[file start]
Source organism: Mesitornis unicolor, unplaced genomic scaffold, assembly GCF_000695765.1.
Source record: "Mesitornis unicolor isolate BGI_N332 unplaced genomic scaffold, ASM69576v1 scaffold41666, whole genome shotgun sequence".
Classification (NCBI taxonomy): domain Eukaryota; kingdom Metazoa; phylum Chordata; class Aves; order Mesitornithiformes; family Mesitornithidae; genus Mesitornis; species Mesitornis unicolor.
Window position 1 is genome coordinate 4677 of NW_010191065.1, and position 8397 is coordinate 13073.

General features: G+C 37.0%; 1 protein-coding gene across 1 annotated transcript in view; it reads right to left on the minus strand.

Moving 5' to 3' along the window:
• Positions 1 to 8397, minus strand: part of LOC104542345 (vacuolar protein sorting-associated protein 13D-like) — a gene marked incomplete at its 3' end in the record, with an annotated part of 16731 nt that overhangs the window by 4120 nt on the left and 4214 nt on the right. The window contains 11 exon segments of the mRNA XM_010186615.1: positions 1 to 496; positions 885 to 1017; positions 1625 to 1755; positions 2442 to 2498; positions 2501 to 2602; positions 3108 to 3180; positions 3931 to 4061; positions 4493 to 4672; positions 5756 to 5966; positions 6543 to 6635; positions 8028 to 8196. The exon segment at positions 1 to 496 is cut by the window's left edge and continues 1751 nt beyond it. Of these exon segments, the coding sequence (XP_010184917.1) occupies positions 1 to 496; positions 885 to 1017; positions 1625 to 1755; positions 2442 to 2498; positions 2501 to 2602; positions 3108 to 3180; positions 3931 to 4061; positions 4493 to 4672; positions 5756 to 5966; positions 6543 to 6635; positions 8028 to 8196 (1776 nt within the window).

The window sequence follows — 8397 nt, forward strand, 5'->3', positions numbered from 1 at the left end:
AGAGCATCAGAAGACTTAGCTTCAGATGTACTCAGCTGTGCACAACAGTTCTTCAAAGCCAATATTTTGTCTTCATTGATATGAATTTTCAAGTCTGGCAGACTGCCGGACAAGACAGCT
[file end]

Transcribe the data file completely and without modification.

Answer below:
Source organism: Mesitornis unicolor, unplaced genomic scaffold, assembly GCF_000695765.1.
Source record: "Mesitornis unicolor isolate BGI_N332 unplaced genomic scaffold, ASM69576v1 scaffold41666, whole genome shotgun sequence".
Classification (NCBI taxonomy): domain Eukaryota; kingdom Metazoa; phylum Chordata; class Aves; order Mesitornithiformes; family Mesitornithidae; genus Mesitornis; species Mesitornis unicolor.
Window position 1 is genome coordinate 4677 of NW_010191065.1, and position 8397 is coordinate 13073.

General features: G+C 37.0%; 1 protein-coding gene across 1 annotated transcript in view; it reads right to left on the minus strand.

Moving 5' to 3' along the window:
• Positions 1 to 8397, minus strand: part of LOC104542345 (vacuolar protein sorting-associated protein 13D-like) — a gene marked incomplete at its 3' end in the record, with an annotated part of 16731 nt that overhangs the window by 4120 nt on the left and 4214 nt on the right. The window contains 11 exon segments of the mRNA XM_010186615.1: positions 1 to 496; positions 885 to 1017; positions 1625 to 1755; positions 2442 to 2498; positions 2501 to 2602; positions 3108 to 3180; positions 3931 to 4061; positions 4493 to 4672; positions 5756 to 5966; positions 6543 to 6635; positions 8028 to 8196. The exon segment at positions 1 to 496 is cut by the window's left edge and continues 1751 nt beyond it. Of these exon segments, the coding sequence (XP_010184917.1) occupies positions 1 to 496; positions 885 to 1017; positions 1625 to 1755; positions 2442 to 2498; positions 2501 to 2602; positions 3108 to 3180; positions 3931 to 4061; positions 4493 to 4672; positions 5756 to 5966; positions 6543 to 6635; positions 8028 to 8196 (1776 nt within the window).

The window sequence follows — 8397 nt, forward strand, 5'->3', positions numbered from 1 at the left end:
AGAGCATCAGAAGACTTAGCTTCAGATGTACTCAGCTGTGCACAACAGTTCTTCAAAGCCAATATTTTGTCTTCATTGATATGAATTTTCAAGTCTGGCAGACTGCCGGACAAGACAGCT